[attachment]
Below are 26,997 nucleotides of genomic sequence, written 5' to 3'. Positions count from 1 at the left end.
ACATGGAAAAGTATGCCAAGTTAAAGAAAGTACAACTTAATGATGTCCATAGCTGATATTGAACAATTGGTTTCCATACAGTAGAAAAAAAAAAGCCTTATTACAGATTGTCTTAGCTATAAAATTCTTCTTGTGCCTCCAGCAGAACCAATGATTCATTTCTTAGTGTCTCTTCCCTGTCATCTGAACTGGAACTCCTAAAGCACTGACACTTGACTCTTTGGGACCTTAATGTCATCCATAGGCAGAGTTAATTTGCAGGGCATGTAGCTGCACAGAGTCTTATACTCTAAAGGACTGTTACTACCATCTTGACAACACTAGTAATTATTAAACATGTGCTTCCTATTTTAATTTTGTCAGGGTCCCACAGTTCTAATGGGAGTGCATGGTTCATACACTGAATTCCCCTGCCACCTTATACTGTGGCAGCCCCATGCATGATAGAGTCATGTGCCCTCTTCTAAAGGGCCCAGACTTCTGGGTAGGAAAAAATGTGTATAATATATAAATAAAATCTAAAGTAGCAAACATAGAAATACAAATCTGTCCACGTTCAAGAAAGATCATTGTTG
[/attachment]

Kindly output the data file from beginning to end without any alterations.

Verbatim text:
Below are 26,997 nucleotides of genomic sequence, written 5' to 3'. Positions count from 1 at the left end.
ACATGGAAAAGTATGCCAAGTTAAAGAAAGTACAACTTAATGATGTCCATAGCTGATATTGAACAATTGGTTTCCATACAGTAGAAAAAAAAAAGCCTTATTACAGATTGTCTTAGCTATAAAATTCTTCTTGTGCCTCCAGCAGAACCAATGATTCATTTCTTAGTGTCTCTTCCCTGTCATCTGAACTGGAACTCCTAAAGCACTGACACTTGACTCTTTGGGACCTTAATGTCATCCATAGGCAGAGTTAATTTGCAGGGCATGTAGCTGCACAGAGTCTTATACTCTAAAGGACTGTTACTACCATCTTGACAACACTAGTAATTATTAAACATGTGCTTCCTATTTTAATTTTGTCAGGGTCCCACAGTTCTAATGGGAGTGCATGGTTCATACACTGAATTCCCCTGCCACCTTATACTGTGGCAGCCCCATGCATGATAGAGTCATGTGCCCTCTTCTAAAGGGCCCAGACTTCTGGGTAGGAAAAAATGTGTATAATATATAAATAAAATCTAAAGTAGCAAACATAGAAATACAAATCTGTCCACGTTCAAGAAAGATCATTGTTG